United States District Court, M.D. Pennsylvania
H. RAMBO UNITED STATES DISTRICT JUDGE
April 14, 2016, Kareem Hassan Milhouse, a prisoner confined
at the United States Penitentiary, Lewisburg, Pennsylvania
(“USP-Lewisburg”), filed a petition for writ of
habeas corpus pursuant to 28 U.S.C. § 2241. (Doc. No.
1.) In his petition, Milhouse challenged the disciplinary
proceedings for possession of a weapon and destroying
Government property (a mattress), which resulted in the loss
of 68 days of good time credit. (Id.) Milhouse
asserted that there was insufficient evidence to support the
August 8, 2016, the Court issued a Memorandum and Order
dismissing Milhouse's petition and closing the case.
(Doc. Nos. 7 and 8.) On September 15, 2016, Milhouse filed a
motion for relief from judgment pursuant to Federal Rule of
Civil Procedure 60(b)(3) and (b)(6). (Doc. Nos. 11 and 12.)
By Order dated November 7, 2016, the Court denied
Milhouse's motion for relief from judgment. (Doc. Nos. 13
and 14.) Milhouse appealed the Court's decision to the
Third Circuit which affirmed this Court. (Doc. Nos. 27, 28.)
On October 13, 2017, Milhouse filed another motion for relief
from judgment pursuant to Federal Rules of Civil Procedure
60(b)(2), (3), and (6). (Doc. Nos. 25 and 26.)
motion under Rule 60(b) “must be made within a
reasonable time - and for reasons (1), (2), and (3) no more
than a year after the entry of the judgment or order or the
date of the proceeding.” Fed.R.Civ.P. 60(c). Under
Fed.R.Civ.P. 60(b), “the court may relieve a
party...from a final judgment, order, or proceeding for the
following reasons: … (2) newly discovered evidence...;
(3) fraud...misrepresentation, or misconduct by an opposing
party; … or (6) any other reason that justifies
extent that the motion can be construed under the Local Rules
as one for reconsideration, it is untimely filed. Local Rule
7.10 provides in pertinent part: “Any motion for
reconsideration or reargument must be accompanied by a
supporting brief and filed within fourteen (14) days after
the entry of the order concerned.” Here, the Court
entered an Order dated August 8, 2016, dismissing the habeas
petition and closing this case. (Doc. No. 8.) Milhouse's
instant motion was filed over a year later on October 13,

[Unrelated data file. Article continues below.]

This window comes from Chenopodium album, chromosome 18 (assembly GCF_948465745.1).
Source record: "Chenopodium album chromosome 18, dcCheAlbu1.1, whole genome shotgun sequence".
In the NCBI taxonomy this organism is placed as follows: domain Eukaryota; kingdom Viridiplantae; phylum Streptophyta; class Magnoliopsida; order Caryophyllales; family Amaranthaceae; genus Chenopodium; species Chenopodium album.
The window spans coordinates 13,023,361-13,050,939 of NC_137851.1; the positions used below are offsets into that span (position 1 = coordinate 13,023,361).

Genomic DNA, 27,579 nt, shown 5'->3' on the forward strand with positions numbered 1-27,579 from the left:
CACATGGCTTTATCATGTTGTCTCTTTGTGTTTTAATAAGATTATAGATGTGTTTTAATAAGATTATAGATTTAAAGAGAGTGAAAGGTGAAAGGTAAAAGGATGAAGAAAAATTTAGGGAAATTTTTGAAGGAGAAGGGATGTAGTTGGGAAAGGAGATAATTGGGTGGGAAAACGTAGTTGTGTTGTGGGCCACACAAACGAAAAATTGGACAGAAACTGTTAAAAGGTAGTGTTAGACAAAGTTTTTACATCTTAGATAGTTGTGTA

2017. (Doc. No. 25.) Consequently, the motion is untimely
Milhouse's motion pursuant to Federal Rules of Civil
Procedure 60(b)(2) and (3) is untimely filed as it was
required to be filed “no more than a year after the
entry of the judgment or order or the date of the
proceeding.” Fed.R.Civ.P. 60(c). Again, the docket
reflects that Milhouse's current motion was filed well
after a year of the entry of the order dismissing this
action. However, time restrictions aside, a motion for
reconsideration is a device of limited utility. Its purpose
is to correct manifest errors of law or fact or to present
newly discovered evidence. Harsco Corp. v.
Zlotnicki, 779 F.2d 906, 909 (3d Cir. 1985).
Accordingly, a party seeking reconsideration must demonstrate
at least one of the following grounds: (1) an intervening
change in the controlling law; (2) the availability of new
evidence that was not available when the court entered
judgment; or (3) the need to correct a clear error of law or
fact or to prevent manifest injustice. Max's Seafood
Café v. Quinteros, 176 F.3d 669, 677 (3d Cir.
1999) (citing North River Ins. Co. v. CIGNA Reinsurance
Co., 52 F.3d 1194, 1218 (3d Cir. 1995)). A motion for
reconsideration is appropriate in instances where the court
has “patently misunderstood a party, or has made a
decision outside the adversarial issues presented to the
Court by the parties, or has made an error not of reasoning
but of apprehension.” Rohrbach v. AT&T Nassau
Metals Corp., 902 F.Supp. 523, 527 (M.D. Pa. 1995),
vacated in part on other grounds on reconsideration, 915
F.Supp. 712 (M.D. Pa. 1996) (quoting Above the Belt, Inc.
v. Mel Bohannan Roofing, Inc., 99 F.R.D. 99, 101 (E.D.
Va. 1983)). It may not be used as a means to reargue
unsuccessful theories, or argue new facts or issues that were
not presented to the court in the context of the matter
previously decided. Drysdale v. Woerth, 153
F.Supp.2d 678, 682 (E.D. Pa. 2001).
clear from Milhouse's instant motion that he again
attempts to reargue unsuccessful theories. As set forth in
this Court's November 7, 2016 Memorandum and Order
dismissing Milhouse's petition and closing the case (Doc.
Nos. 7 and 8), which the Court incorporates herein by
reference, Milhouse was accorded all of his due process
rights under Wolff and BOP regulations, and there
was some evidence supporting the decision of the DHO. (Doc.
No. 7 at 13; Doc. No. 28-1 at 3.) To the extent that Milhouse
believes that the exhibit attached to his current motion
constitutes “new evidence”; it does not. First,
as set forth above, his motion is untimely. Fed.R.Civ.P.
60(c). Moreover, “ ‘new evidence', for
reconsideration purposes, does not refer to evidence that a
party … submits to the court after an adverse ruling.
Rather, new evidence in this context means evidence that a
party could not earlier submit to the court because that
evidence was not previously available.” Blystone v.
Horn, 664 F.3d 397, 415-16 (3d Cir. 2011) (citations
omitted). “Evidence that is not newly discovered, as so
defined, cannot provide the basis for a successful motion for
reconsideration.” Id. There is no indication
that the exhibit Milhouse now attaches to his instant motion
was not previously available. Nevertheless, as provided by
the Third Circuit, even if this Court were to consider the
exhibit attached to Milhouse's motion, that document does
not undermine this Court's conclusion that some evidence
supports the Hearing Officer's decision.
the Court will deny Milhouse's motion for relief from